“IATA pays $7bn in banking fees, but if they move to process those on a platform like Ripple, whose transaction fees are less than a penny to send hundreds of thousands of dollars of cross-border payments, that is going to save them a lot of money every year.”

Enterprise implementation

Trustabit’s goal is to deliver enterprise solutions like Hyperledger Fabric, a blockchain framework implementation hosted by the Linux Foundation. So, airlines will process their transactions within a private blockchain; there will be no assets like bitcoin or ethereum. This, says Hines, will help to minimise the risk of network slowdown as happened with Cryptokitties, an online game which allows players to buy and breed crypto pets!  In December last year, the craze for virtual kittens slowed trade in ethereum, raising questions about its scalability.

It is still early days for blockchain but, argues Hines, in the early days of the Internet:

“nobody knew what it was, what WWW or http.1.5.2 actually meant. Nobody really cared; they just cared about that watching that cat video. But as time went on, then people started to get a better understanding. The same is true for blockchain, which is still a toddler. It is going to take people to come along and build applications on top of it, and then we will get a better understanding of what it is.”

Trustabit, a finalist in Travel Tech Con and Launch Gust, however, still a blockchain toddler. On Friday last week it launched an initial coin offering on crowdfunding platform Start Engine with the objective of raising between $10-$107k over a period of +-90 days. Trustabit is also talking to seed investors for $2m to get the company off the ground. So, it’s early days but with IATA’s backing, could this be a blockchain that addresses a real market need to serve the airline customer better?

Related reading:

Sabre explains blockchain – somebody has to

Why Marriott and Accenture collaborated on Known Traveler Digital Identity – but can it become reality?

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Pamela Whitby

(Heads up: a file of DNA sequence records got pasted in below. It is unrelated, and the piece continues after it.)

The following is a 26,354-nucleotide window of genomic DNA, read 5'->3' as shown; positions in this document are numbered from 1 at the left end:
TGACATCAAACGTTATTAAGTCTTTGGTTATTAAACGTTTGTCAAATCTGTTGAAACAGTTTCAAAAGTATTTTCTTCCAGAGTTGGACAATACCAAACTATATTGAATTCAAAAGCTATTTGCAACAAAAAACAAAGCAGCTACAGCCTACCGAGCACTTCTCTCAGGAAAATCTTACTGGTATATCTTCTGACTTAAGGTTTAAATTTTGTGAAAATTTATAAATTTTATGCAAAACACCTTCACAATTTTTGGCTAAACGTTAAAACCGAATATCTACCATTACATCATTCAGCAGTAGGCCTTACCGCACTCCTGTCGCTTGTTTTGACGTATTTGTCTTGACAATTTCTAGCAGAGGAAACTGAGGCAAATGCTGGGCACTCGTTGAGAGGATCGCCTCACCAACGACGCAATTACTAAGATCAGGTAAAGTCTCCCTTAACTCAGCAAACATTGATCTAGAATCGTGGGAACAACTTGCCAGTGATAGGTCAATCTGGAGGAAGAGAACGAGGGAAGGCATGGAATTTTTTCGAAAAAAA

About the Writer :: Pamela Whitby

Pamela Whitby is an independent writer, editor and research-led content producer. In the travel space, she writes for and edits EyeforTravel.com, and is a freelance contributor to tnooz. Other areas of expertise include African business, healthcare, IT and renewable energy. She has written for the BBC, Daily Telegraph, the Observer, Economist Intelligence Unit, Investor's Chronicle and News Desk Media and has consulted various organisations on content strategy. She lives in London but has a foot in Africa, where she retains strong connections both personally and professionally. www.pamelawhitby.com

 

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  1. Pamela Whitby

    Pamela Whitby

    Hi Danny. Thanks for the comment. There are essentially two types of blockchain – private, which is what Trustabit – and numerous other private organisations (WebJet, TUI etc) are investing in to improve business processes/ease supply chain management etc. These are happening. Then there are public blockchains (like Ethereum) which is what you are talking about, that have the ‘promise’ to deliver an ‘Internet of Value’. This is where it gets exciting but there are still lots of problems to solve.

     
  2. Danny

    I’m not really sure why they need a blockchain for this? A private blockchain may as well be a traditional database. The point of blockchains is to be open, permissionless and secure?